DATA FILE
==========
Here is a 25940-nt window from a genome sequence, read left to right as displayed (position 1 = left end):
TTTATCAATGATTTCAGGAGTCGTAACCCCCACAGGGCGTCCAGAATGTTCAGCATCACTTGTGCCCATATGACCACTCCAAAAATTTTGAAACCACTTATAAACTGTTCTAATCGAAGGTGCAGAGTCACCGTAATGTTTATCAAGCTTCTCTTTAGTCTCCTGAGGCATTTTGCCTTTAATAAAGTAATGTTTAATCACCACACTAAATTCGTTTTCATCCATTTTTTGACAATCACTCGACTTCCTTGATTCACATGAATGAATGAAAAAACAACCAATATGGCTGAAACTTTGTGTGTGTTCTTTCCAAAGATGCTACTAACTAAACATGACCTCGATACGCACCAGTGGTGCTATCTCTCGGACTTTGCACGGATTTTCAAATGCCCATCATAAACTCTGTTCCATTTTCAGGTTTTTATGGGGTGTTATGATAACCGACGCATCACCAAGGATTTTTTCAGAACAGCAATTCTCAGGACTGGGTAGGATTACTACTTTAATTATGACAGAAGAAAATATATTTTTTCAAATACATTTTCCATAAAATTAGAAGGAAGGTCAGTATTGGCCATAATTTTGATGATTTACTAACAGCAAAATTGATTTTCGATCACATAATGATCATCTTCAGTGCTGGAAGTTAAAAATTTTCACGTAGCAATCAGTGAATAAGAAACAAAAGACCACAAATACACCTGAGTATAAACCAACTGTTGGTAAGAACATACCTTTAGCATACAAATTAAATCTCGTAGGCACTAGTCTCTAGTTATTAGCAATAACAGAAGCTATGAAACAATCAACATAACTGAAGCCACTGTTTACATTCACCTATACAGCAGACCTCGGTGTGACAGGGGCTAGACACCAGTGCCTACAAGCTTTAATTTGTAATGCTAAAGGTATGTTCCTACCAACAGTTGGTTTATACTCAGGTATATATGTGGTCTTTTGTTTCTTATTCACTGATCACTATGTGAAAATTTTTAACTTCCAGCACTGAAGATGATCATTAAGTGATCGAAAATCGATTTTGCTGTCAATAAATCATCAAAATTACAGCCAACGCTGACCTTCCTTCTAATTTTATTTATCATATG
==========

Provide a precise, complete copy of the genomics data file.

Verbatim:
Here is a 25940-nt window from a genome sequence, read left to right as displayed (position 1 = left end):
TTTATCAATGATTTCAGGAGTCGTAACCCCCACAGGGCGTCCAGAATGTTCAGCATCACTTGTGCCCATATGACCACTCCAAAAATTTTGAAACCACTTATAAACTGTTCTAATCGAAGGTGCAGAGTCACCGTAATGTTTATCAAGCTTCTCTTTAGTCTCCTGAGGCATTTTGCCTTTAATAAAGTAATGTTTAATCACCACACTAAATTCGTTTTCATCCATTTTTTGACAATCACTCGACTTCCTTGATTCACATGAATGAATGAAAAAACAACCAATATGGCTGAAACTTTGTGTGTGTTCTTTCCAAAGATGCTACTAACTAAACATGACCTCGATACGCACCAGTGGTGCTATCTCTCGGACTTTGCACGGATTTTCAAATGCCCATCATAAACTCTGTTCCATTTTCAGGTTTTTATGGGGTGTTATGATAACCGACGCATCACCAAGGATTTTTTCAGAACAGCAATTCTCAGGACTGGGTAGGATTACTACTTTAATTATGACAGAAGAAAATATATTTTTTCAAATACATTTTCCATAAAATTAGAAGGAAGGTCAGTATTGGCCATAATTTTGATGATTTACTAACAGCAAAATTGATTTTCGATCACATAATGATCATCTTCAGTGCTGGAAGTTAAAAATTTTCACGTAGCAATCAGTGAATAAGAAACAAAAGACCACAAATACACCTGAGTATAAACCAACTGTTGGTAAGAACATACCTTTAGCATACAAATTAAATCTCGTAGGCACTAGTCTCTAGTTATTAGCAATAACAGAAGCTATGAAACAATCAACATAACTGAAGCCACTGTTTACATTCACCTATACAGCAGACCTCGGTGTGACAGGGGCTAGACACCAGTGCCTACAAGCTTTAATTTGTAATGCTAAAGGTATGTTCCTACCAACAGTTGGTTTATACTCAGGTATATATGTGGTCTTTTGTTTCTTATTCACTGATCACTATGTGAAAATTTTTAACTTCCAGCACTGAAGATGATCATTAAGTGATCGAAAATCGATTTTGCTGTCAATAAATCATCAAAATTACAGCCAACGCTGACCTTCCTTCTAATTTTATTTATCATATG